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An elbow sprain is stretching or tearing of the ligaments of the elbow. Ligaments are strong bands of tissue that connect bones to each other.
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Elbow sprains may be caused by:
- Forced twisting of the arm
- Falling on an outstretched arm
- A blow to the elbow
Here are some factors that may raise your risk:
- Playing certain sports, such as gymnastics or baseball
- Poor coordination
- Poor balance
- Poor flexibility and strength
- Loose joints or connective tissue problems
Having this problem may cause:
- Pain and swelling of the elbow
- Redness, warmth, or bruising
- Problems moving the elbow
You will be asked about your symptoms and how you hurt your elbow. The doctor will look at your elbow to see whether it is stable.
Pictures may be taken of your elbow. This can be done with:
Elbow sprains are graded from 1 to 3:
- Grade 1—Some stretching with micro-tearing of ligament
- Grade 2—Partial tearing of ligament
- Grade 3—Complete tearing of ligament
Acute care may involve:
- Resting the elbow
- Stopping anything that causes pain or puts stress on the elbow
- Using ice for swelling and pain
- Using pain relievers
Pain Relief Medicines
Your doctor may tell you to take pain medicine. You may be told to take:
- Over-the-counter medication, such as aspirin or acetaminophen
- Topical pain medication—creams or patches that are put on the skin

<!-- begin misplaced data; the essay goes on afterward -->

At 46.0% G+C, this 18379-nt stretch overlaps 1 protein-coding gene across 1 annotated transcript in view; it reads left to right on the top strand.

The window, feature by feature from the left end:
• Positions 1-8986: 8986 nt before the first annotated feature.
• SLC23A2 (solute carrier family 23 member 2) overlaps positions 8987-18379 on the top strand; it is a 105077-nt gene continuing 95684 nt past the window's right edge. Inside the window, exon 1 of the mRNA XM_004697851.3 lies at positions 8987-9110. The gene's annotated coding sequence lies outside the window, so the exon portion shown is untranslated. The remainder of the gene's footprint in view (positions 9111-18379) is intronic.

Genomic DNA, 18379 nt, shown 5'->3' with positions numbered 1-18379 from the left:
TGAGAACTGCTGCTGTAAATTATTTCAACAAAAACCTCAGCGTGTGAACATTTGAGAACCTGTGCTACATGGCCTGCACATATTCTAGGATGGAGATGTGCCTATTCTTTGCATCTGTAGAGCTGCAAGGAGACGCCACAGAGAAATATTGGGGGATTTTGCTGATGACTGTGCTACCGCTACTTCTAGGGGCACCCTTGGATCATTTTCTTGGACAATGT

- Prescription pain medicine
Note: Aspirin is not advised for children with a current or recent viral infection. Check with your doctor before giving your child aspirin.
Extra support may be needed to protect, support, and keep your elbow in line. This may mean:
- Wearing a brace or sling
- Exercises advised by your doctor or physical therapist
- Surgery, in some cases
You cannot always prevent an elbow sprain. There are steps you can take to lower your chance of one, though. These include:
- Wearing safety equipment and using proper technique while playing sports
- Keeping elbows and arms strong with regular exercise
American Orthopaedic Society for Sports Medicine
Ortho Info—American Academy of Orthopaedic Surgeons
Canadian Orthopaedic Association
Canadian Orthopaedic Foundation
Derry S, Moore RA, Gaskell H, McIntyre M, Wiffen PJ. Topical NSAIDs for acute musculoskeletal pain in adults. Cochrane Database Syst Rev.2015;(6):CD007402.
Fast facts about sprains and strains. National Institute of Arthritis and Musculoskeletal and Skin Diseases website. Available at: http://www.niams.nih.gov/health%5Finfo/Sprains%5FStrains/sprains%5Fand%5Fstrains%5Fff.asp. Updated January 30, 2015. Accessed June 11, 2018.
Sprains and strains: What's the difference? Ortho Info—American Academy of Orthopaedic Surgeons website. Available at: http://orthoinfo.aaos.org/topic.cfm?topic=A00111. Updated July 2015. Accessed June 11, 2018.
Sprains, strains and other soft-tissue injuries. Ortho Info—American Academy of Orthopaedic Surgeons website. Available at: http://www.orthoinfo.org/topic.cfm?topic=A00111. Updated July 2015. Accessed June 11, 2018.
- Reviewer: EBSCO Medical Review Board Laura Lei-Rivera, PT, DPT, GCS
- Review Date: 05/2018
- Update Date: 06/11/2018